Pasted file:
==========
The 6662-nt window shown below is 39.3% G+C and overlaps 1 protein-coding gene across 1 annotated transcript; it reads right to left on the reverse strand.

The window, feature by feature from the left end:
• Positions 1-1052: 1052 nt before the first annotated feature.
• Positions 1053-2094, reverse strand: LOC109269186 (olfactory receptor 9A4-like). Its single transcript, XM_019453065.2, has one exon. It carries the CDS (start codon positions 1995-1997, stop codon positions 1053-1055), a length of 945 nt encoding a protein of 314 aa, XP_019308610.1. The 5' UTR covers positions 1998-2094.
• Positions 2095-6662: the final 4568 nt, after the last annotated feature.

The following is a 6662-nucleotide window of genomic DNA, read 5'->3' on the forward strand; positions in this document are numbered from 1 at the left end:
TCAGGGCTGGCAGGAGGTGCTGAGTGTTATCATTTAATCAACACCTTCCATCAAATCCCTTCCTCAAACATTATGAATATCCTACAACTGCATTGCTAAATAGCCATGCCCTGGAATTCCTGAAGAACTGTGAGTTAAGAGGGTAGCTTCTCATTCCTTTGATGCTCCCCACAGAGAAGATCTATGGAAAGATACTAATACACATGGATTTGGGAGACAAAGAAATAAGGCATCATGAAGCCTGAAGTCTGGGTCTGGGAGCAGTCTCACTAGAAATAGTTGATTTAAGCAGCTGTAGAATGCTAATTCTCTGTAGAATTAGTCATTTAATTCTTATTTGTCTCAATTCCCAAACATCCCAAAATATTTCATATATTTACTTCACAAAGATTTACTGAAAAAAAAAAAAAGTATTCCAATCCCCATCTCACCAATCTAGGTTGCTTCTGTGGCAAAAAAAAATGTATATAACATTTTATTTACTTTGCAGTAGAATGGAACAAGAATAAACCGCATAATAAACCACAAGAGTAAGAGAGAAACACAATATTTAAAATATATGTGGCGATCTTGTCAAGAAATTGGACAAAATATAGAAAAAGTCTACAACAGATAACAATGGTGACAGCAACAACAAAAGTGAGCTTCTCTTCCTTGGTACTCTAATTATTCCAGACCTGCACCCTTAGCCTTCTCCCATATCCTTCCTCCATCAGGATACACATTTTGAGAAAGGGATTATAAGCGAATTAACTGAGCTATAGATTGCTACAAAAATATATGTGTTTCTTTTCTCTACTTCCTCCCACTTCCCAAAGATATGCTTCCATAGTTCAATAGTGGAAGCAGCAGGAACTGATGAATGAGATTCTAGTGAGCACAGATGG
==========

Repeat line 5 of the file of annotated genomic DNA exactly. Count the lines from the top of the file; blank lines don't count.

• Positions 2095-6662: the final 4568 nt, after the last annotated feature.